On the morning of the 22nd, it was decided to go down into the life–boats. They managed to lower only one boat, and all 21 people who were on board were lowered into it. The boat was a toy for the waves. Most of the oars were broken and lost. The people's spirits fell once they saw the rocky beach. A feeling of despair prevailed. They tried to sing in order to raise their spirits, but again they were silenced. Only Yaakov continued to sing: “Five went out …” and in the middle of the song a huge wave flipped the boat upside down. The people were wearing life jackets and were seen bobbing, up and down, between the waves.

Here fate's judgment gave it's cruel sentence: five were smashed against the rocks and drowned. The water spit three corpses onto the beach; among them was Yaakov's. They were buried in the Jewish cemetery in Beirut.

By Anschel

For two and a half years you were with us; not a short time, yet not many succeeded in getting to know you intimately. Only a few of us came to know you closely and appreciate your spiritual qualities. You shared your concerns with few. You were among the very few who knew how to form a barrier between the accumulated bitterness of day–to–day concerns and personal characteristics. You knew how to remain good and be loyal.

You were able to take on, and indeed fulfill every assignment quietly, with reserve and humility. And hence, Fate chose you as his first sacrifice. Seemingly, you did not leave among us anything at all; an empty hole remained. But in that space the echo of your song was heard, an echo of the dream we all dreamed together for three years to the sound of your song, seated on the grass on moonlit nights. You knew how to sing, how to dream and how to realize.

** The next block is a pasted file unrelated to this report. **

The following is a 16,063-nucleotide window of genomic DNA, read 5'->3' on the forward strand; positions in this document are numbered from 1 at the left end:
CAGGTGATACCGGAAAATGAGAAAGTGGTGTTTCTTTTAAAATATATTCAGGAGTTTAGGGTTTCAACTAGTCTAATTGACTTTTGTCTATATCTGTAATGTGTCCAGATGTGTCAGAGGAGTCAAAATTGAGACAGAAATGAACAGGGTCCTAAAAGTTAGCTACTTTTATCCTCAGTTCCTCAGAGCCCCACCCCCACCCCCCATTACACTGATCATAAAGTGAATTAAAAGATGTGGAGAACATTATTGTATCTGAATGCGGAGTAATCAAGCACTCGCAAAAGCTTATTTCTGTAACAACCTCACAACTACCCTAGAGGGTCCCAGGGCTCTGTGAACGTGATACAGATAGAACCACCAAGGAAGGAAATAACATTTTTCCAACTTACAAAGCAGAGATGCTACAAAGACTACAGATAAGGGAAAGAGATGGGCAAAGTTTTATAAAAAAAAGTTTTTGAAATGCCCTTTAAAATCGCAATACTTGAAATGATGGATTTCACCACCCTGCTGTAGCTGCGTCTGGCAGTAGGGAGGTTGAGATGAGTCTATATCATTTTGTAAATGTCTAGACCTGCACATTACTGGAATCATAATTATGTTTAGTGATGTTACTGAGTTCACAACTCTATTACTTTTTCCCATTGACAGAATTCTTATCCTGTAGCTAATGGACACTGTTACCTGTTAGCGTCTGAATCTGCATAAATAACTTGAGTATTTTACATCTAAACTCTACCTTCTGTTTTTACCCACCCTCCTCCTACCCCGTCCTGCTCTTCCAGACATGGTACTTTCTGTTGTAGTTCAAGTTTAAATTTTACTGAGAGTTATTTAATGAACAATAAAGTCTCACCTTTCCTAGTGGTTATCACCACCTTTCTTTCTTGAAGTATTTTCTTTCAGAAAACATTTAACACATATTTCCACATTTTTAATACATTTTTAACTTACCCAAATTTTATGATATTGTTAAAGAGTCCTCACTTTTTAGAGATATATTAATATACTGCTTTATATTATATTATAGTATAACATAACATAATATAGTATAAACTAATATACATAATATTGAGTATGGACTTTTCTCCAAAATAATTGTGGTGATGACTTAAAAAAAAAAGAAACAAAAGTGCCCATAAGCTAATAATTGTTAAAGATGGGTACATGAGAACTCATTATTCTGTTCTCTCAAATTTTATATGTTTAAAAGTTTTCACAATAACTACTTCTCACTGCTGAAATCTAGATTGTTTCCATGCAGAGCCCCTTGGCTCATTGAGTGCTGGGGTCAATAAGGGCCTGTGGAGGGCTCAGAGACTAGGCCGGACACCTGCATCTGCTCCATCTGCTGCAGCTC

Even facing death, you stood tall, accepting even it in song. Indeed you proved in your final moments, that you knew how to die quietly and bravely, and more than that, for what purpose and why. You expressed this in your last song: “Five went out to build a Homeland.”

By Yiska

(Excerpt from the journal “Yaakov Caspi”, published by Kibbutz Sdot–Yam)


Yaakov Caspi, of blessed memory


[Page 172]

The Fischer Family in Jezierna

by Lipa Fischer

Translated by Dorothy Wolfthal

Transcribed by Zeneth Eidel

In Jezierna there were two Fischer families, but their source was a single one. The founder was Yakov Fischer, who settled in the shtetl of Berch [Bircza] in the nineties of the nineteenth century. His three sons – Reuven, Jechil and Majer – founded three branches. My grandfather was Jechil. Jechil had three sons – Avigdor, Leib and Joel; Leib was my father.

My grandmother Jute was the daughter of Lipa Magierowicz; she was my father's mother; therefore my father called himself Fischer–Magierowicz.

As a twelve–year old boy my father and his parents came to Jezierna from Pluhow. My father, who had learned at all levels with Jewish studies teachers would, later in life, open a page of the Gemara and study, after his work. In his correspondence he would use the sacred tongue [Hebrew]. He was a model of industriousness, duty and integrity. In the First World War he served in the Austrian army.

My mother's name was Rachel, daughter of Szulym Schops and Ester Balaban. She had two brothers and three sisters: Mosche, Chaim, Rivka, Rachel and Miriam. They all were killed by the Nazi murderers. The same fate overtook my father, mother and sister.

My mother was from Sasow, a village near Zloczow. She loyally observed Jewish customs and culture. On the Sabbath she would pray and read the Teitsh–Chumash [Yiddish translation of the Pentateuch].

My sister Reizel participated in the community life of the young people of Jezierna. She studied to become a dentist.

My father, mother and sister Reizel – they rest in the Jezierna common grave–pit. May their memory be sacred.